Importance: Pales weevil (Hylobius pales) and pitch-eating weevil (Pachylobius picivorus) can cause considerable losses to pine seedlings in Texas. Adults commonly feed on the cambium of one-year-old seedlings but will also feed on and destroy older seedlings and saplings. When there are large population buildups, 50-80% or more of seedlings may be destroyed. Weevil problems in Texas tend to be localized on scattered tracts.

    Pine Regeneration Weevil  

    Identification: Weevils are robust, hard-shelled beetles characterized by a rigid and prominent snout with tiny chewing mouthparts at the tip. Pales weevil and pitch-eating weevil are similar in appearance. Adults are black or nearly so, and often speckled with whitish markings. They are ¼” to ⅓” long. Larvae of both species are legless, approximately ¼” long, and white with a dark brown head capsule. Pupae are white and the typical weevil beak is distinctive. Eggs are very small and white.

    Pine Regeneration Weevil 2  

    Signs of Attack: Adults typically eat patches of bark anywhere on the stem, branches, and primary roots of one-year old and older seedlings. At moderate population levels, feeding may be extensive enough to girdle the stem and/or root collar causing a seedling to quickly wither and die. If weevils are abundant, they may remove all of the bark, leaving a seedling with green needles (they eventually turn red) and a white stem. Examination of pine stumps and large roots in the area may reveal larvae, pupae or oval fibrous covered (nest-like) pupal cells. On sandy sites, the weevils may burrow into the soil to feed on and below the root collar. In this situation, seedlings may die with no observable above-ground signs of damage. Below-ground feeding is rare on clay soils.

    Pine Regeneration Weevil - Signs of Attack  

    Life Cycle: Most damage by the pales and pitch-eating weevils occurs in spring (March and April), but some damage may occur in the fall. Adults are attracted to the odor of freshly cut pine stumps, scorched pines, or dying trees, and feed on tender bark of nearby seedlings. Eggs are deposited in the root bark of stumps and trees. Larvae hatch in one to two weeks, and feed primarily inWeevil life cycle roots for six to eight weeks. Larval galleries are packed with granular borings and when larvae are mature, they construct a shallow fibrous covered pupa cell in the sapwood. The pupa stage lasts two to four weeks, depending on the temperature. New adults may feed on seedlings before flying to other cutover or recently burned stands. The weevils feed at night or on cloudy days. On sunny days, they may be found in litter or soil near damaged seedlings.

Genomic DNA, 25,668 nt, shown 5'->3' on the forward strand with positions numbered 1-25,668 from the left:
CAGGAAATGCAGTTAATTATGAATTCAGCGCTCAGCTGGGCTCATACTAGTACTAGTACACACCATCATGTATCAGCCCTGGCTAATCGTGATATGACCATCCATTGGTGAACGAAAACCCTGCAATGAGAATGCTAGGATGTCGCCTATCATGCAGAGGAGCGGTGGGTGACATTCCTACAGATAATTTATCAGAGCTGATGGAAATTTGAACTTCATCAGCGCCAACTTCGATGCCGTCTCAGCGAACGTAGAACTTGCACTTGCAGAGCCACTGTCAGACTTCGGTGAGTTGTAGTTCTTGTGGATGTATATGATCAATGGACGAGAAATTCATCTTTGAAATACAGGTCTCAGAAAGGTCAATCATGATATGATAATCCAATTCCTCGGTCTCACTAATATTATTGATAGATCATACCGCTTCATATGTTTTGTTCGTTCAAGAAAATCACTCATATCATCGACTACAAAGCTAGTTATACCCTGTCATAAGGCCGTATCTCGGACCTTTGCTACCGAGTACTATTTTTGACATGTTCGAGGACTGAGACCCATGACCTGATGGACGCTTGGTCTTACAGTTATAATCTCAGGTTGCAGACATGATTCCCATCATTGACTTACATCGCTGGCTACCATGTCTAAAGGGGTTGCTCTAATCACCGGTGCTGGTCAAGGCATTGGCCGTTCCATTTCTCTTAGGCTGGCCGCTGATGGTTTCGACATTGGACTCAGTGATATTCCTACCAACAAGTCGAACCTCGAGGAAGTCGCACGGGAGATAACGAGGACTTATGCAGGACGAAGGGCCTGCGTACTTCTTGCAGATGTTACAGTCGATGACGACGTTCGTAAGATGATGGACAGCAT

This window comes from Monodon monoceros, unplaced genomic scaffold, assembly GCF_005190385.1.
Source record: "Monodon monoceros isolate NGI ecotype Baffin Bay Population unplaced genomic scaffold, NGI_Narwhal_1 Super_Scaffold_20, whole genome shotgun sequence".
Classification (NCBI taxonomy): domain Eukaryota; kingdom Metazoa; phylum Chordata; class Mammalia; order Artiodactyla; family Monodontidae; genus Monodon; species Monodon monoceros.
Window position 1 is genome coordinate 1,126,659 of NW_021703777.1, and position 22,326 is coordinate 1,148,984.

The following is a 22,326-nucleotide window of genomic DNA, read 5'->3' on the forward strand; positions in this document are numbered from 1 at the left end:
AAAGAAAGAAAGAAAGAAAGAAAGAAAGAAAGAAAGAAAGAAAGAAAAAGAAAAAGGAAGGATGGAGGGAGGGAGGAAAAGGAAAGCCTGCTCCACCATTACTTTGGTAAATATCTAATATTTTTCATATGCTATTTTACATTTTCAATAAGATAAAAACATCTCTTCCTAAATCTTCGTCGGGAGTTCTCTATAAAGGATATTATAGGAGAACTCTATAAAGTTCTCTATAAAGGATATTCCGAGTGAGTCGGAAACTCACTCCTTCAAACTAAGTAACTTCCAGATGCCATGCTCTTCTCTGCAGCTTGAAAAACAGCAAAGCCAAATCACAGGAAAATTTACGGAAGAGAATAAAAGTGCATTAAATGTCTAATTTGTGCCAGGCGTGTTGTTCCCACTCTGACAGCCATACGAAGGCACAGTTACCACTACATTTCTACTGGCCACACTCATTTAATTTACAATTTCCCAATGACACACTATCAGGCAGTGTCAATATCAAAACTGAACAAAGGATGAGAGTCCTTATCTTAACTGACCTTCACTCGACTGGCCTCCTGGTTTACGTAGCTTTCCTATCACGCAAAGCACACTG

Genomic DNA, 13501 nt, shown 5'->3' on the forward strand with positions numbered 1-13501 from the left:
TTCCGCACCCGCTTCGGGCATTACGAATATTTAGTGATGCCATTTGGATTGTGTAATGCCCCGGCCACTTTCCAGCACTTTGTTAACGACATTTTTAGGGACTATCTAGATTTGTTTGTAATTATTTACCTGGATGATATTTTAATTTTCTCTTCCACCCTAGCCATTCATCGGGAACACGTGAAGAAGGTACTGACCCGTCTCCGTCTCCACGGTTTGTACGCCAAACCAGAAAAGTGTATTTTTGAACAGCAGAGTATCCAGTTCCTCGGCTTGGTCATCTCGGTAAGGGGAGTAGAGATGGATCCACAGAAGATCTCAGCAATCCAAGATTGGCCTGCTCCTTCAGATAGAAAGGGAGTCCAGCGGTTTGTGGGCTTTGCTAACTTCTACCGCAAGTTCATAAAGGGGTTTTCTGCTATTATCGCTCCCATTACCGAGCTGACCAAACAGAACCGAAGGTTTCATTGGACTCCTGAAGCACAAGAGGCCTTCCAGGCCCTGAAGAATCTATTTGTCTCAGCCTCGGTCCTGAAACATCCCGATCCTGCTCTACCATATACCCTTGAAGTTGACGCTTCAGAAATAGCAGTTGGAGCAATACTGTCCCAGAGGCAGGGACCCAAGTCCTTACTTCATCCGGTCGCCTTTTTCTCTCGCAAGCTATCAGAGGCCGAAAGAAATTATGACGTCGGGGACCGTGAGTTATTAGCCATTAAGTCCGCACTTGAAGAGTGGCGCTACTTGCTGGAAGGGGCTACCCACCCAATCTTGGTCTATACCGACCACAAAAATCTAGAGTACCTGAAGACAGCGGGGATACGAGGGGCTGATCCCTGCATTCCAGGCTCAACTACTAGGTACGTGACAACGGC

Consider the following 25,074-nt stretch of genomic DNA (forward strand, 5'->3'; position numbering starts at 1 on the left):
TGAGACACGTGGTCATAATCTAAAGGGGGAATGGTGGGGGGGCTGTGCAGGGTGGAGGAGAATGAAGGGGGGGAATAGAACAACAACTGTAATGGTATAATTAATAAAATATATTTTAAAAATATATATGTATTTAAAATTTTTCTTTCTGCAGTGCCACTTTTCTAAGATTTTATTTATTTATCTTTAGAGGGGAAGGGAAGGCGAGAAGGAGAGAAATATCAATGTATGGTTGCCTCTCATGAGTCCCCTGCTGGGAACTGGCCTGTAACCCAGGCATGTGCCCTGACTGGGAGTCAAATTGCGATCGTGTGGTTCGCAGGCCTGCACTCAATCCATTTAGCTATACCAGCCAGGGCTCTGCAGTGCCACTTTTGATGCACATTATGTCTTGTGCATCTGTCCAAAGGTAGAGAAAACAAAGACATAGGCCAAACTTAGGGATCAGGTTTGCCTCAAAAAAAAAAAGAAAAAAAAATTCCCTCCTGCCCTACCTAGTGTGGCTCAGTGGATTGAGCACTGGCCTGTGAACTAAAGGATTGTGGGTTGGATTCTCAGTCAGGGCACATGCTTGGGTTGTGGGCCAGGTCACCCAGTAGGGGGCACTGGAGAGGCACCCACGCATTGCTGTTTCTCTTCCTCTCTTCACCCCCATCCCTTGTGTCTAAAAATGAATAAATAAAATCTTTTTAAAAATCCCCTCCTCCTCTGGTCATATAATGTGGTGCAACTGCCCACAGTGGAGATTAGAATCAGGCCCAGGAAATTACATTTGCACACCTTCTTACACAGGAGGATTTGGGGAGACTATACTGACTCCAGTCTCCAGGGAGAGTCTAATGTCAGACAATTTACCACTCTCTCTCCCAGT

Pine Regeneration Weevil - Life Cycle  

    Control: Under forest conditions, the most practical and inexpensive method of control is to delay planting for 6 to 9 months following harvest. Also, consider the following guidelines:

    • If no pine has been cut from an area to be planted, there will be no weevil problem.
    • If a pine stand is cut before June 1 and the area will be planted during the following winter, there will be no weevil problem.
    • If 3 cords of pine/acre or less are cut from an area or pushed down during site preparation after June 1, losses should be less than 5% if the area is planted during the following winter.
    • If 5 to 10 cords/acre of pine are cut or pushed down during site preparation, losses may be up to 25% if the area is planted the following winter.
    • If over 10 cords of pulpwood or 5,000 board feet of sawtimber are cut or pushed down during site preparation after June 1, use treated seedlings or plant seedlings next year.

    Chemical Control: Forest control: When the interval from harvest to planting is less than 6 months, seedlings treated in the nursery with the insecticide Arctic® (permethrin) should be used. Arctic® can also be applied after planting. Shade tree control: Hand pick and destroy weevils or spray selected trees with Arctic®. Always follow label directions.

    (HAP/June 2011)

    Photo Credits: H. A. (Joe) Pase III and Don Grosman, Texas A&M Forest Service; Clemson University - USDA Cooperative Extension Slide Series,